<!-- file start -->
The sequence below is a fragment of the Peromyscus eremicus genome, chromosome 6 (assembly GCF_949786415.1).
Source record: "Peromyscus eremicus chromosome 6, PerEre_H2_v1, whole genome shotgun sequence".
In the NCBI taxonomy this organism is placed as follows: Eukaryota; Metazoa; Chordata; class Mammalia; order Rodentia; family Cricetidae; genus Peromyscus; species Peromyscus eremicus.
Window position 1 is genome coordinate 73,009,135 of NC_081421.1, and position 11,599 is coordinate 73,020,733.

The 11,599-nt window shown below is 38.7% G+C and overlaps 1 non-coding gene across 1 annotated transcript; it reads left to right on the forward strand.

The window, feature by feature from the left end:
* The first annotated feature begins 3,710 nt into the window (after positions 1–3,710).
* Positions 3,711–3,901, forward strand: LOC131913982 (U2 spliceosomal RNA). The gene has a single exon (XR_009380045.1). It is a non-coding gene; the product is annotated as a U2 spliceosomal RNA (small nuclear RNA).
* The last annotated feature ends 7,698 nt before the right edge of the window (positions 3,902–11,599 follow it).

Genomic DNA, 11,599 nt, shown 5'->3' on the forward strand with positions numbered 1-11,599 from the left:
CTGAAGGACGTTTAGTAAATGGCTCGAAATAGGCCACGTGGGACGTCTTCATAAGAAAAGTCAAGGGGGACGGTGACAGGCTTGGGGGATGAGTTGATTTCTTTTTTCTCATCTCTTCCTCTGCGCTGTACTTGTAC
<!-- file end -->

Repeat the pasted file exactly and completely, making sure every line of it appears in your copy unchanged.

The sequence below is a fragment of the Peromyscus eremicus genome, chromosome 6 (assembly GCF_949786415.1).
Source record: "Peromyscus eremicus chromosome 6, PerEre_H2_v1, whole genome shotgun sequence".
In the NCBI taxonomy this organism is placed as follows: Eukaryota; Metazoa; Chordata; class Mammalia; order Rodentia; family Cricetidae; genus Peromyscus; species Peromyscus eremicus.
Window position 1 is genome coordinate 73,009,135 of NC_081421.1, and position 11,599 is coordinate 73,020,733.

The 11,599-nt window shown below is 38.7% G+C and overlaps 1 non-coding gene across 1 annotated transcript; it reads left to right on the forward strand.

The window, feature by feature from the left end:
* The first annotated feature begins 3,710 nt into the window (after positions 1–3,710).
* Positions 3,711–3,901, forward strand: LOC131913982 (U2 spliceosomal RNA). The gene has a single exon (XR_009380045.1). It is a non-coding gene; the product is annotated as a U2 spliceosomal RNA (small nuclear RNA).
* The last annotated feature ends 7,698 nt before the right edge of the window (positions 3,902–11,599 follow it).

Genomic DNA, 11,599 nt, shown 5'->3' on the forward strand with positions numbered 1-11,599 from the left:
CTGAAGGACGTTTAGTAAATGGCTCGAAATAGGCCACGTGGGACGTCTTCATAAGAAAAGTCAAGGGGGACGGTGACAGGCTTGGGGGATGAGTTGATTTCTTTTTTCTCATCTCTTCCTCTGCGCTGTACTTGTAC